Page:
Invariably, this extra method gets separated from its parent as the code evolves, and the result is completely unreadable. Instead, include all of the code for a particular function or method within the same indented block, using nested functions:

def getRevInfo(revname):
    results = {}
    d = defer.succeed(None)
    def rev_parse(_): # note use of '_' to quietly indicate an ignored parameter
        return utils.getProcessOutput(git, [ 'rev-parse', revname ])
    def parse_rev_parse(res):
        results['rev'] = res.strip()
        return utils.getProcessOutput(git, [ 'log', '-1', '--format=%s%n%b', results['rev'] ])
    def parse_log(res):
        results['comments'] = res.strip()
    def set_results(_):
        return results
    return d

it is usually best to make the first operation occur within a callback, as the deferred machinery will then handle any exceptions as a failure in the outer Deferred. As a shortcut, d.addCallback works as a decorator:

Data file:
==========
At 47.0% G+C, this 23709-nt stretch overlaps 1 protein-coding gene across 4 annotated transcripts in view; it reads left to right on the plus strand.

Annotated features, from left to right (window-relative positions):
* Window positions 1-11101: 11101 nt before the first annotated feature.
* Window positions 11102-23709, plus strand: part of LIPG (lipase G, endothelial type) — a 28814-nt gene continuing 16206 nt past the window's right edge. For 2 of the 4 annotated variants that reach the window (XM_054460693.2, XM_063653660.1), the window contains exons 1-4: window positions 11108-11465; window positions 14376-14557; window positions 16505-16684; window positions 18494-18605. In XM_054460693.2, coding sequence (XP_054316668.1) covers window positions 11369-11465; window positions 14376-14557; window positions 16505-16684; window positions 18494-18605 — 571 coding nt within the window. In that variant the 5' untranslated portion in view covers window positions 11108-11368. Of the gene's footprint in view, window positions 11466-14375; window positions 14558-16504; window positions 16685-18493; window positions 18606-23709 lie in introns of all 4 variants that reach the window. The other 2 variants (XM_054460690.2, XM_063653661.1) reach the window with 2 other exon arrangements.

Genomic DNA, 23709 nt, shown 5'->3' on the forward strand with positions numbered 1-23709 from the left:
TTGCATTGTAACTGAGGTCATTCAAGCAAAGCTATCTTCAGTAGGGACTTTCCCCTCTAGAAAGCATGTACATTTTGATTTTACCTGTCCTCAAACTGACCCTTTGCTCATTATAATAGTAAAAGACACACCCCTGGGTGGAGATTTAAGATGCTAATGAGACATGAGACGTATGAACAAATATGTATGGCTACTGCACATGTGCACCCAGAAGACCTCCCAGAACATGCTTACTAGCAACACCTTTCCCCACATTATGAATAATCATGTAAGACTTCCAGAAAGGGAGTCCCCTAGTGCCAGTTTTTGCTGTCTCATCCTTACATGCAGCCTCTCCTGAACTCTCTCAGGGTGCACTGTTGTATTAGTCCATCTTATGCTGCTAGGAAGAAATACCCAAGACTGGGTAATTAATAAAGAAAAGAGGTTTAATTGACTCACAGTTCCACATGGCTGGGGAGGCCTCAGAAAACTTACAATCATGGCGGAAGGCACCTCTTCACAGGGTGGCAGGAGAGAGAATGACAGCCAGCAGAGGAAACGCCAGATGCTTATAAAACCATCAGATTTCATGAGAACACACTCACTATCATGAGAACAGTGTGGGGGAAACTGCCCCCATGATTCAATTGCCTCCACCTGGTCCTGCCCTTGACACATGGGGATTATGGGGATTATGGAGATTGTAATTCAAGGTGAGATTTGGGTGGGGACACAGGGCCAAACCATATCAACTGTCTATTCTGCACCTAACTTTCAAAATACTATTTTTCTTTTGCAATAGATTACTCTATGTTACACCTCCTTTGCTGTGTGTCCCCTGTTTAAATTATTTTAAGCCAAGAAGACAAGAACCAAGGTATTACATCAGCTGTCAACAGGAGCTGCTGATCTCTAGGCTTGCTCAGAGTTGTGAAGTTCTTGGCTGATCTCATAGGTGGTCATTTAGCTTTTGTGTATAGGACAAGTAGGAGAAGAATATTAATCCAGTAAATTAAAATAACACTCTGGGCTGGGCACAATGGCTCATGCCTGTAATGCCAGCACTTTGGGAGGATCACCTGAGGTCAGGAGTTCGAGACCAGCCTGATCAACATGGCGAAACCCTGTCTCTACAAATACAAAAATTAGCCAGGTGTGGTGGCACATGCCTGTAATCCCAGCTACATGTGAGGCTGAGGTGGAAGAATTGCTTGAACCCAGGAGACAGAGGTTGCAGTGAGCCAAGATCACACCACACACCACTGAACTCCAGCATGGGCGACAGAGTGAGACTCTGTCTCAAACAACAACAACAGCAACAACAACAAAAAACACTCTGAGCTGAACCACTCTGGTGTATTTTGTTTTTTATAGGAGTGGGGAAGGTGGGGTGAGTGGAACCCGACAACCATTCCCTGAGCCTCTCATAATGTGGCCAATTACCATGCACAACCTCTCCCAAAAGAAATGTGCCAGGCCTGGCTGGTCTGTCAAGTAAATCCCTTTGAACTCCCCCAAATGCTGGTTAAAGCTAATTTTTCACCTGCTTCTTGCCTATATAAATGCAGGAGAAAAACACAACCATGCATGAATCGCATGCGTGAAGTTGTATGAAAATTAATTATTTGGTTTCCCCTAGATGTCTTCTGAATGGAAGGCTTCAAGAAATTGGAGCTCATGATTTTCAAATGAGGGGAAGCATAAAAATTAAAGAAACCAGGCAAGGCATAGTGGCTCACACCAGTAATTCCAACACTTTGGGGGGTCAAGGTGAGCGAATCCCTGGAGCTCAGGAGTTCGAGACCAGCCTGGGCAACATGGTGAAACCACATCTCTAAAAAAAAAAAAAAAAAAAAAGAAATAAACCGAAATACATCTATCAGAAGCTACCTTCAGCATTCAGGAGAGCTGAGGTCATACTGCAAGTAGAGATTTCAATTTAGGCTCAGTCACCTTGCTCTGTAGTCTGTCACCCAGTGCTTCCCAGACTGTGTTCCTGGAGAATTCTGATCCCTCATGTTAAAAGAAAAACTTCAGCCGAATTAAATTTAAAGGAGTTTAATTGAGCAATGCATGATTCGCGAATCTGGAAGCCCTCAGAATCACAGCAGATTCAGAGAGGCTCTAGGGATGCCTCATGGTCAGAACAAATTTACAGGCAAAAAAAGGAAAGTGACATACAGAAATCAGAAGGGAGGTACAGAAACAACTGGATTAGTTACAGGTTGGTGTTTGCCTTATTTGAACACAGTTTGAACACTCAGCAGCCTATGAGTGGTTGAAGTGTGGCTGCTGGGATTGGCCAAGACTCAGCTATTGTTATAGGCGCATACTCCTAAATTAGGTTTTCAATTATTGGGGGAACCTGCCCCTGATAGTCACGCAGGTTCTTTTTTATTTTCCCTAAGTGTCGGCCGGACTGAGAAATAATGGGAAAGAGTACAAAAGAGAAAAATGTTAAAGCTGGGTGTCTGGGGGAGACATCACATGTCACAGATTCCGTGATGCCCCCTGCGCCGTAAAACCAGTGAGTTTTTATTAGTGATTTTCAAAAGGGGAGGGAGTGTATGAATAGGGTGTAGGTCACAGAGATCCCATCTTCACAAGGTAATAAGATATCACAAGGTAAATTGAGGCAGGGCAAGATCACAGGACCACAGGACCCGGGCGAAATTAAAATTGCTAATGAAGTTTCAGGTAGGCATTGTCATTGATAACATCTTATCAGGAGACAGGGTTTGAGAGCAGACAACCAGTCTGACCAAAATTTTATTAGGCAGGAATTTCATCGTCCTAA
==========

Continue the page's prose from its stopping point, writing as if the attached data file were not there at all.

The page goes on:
d = defer.succeed(None)
def rev_parse(_): # note use of '_' to quietly indicate an ignored parameter
    return utils.getProcessOutput(git, [ 'rev-parse', revname ])

Be careful with local variables. For example, if parse_rev_parse, above, merely assigned rev = res.strip(), then that variable would be local to parse_rev_parse and not available in set_results. Mutable variables (dicts and lists) at the outer function level are appropriate for this purpose.


do not try to build a loop in this style by chaining multiple Deferreds! Unbounded chaining can result in stack overflows, at least on older versions of Twisted. Use deferredGenerator instead.


twisted.internet.defer.deferredGenerator is a great help to writing code that makes a lot of asynchronous calls. Refer to the Twisted documentation for the details, but the style within Buildbot is as follows:

from twisted.internet import defer

def mymethod(self, x, y):
    wfd = defer.waitForDeferred(
    yield wfd
    xval = wfd.getResult()

    yield xval + y # return value

The key points to notice here: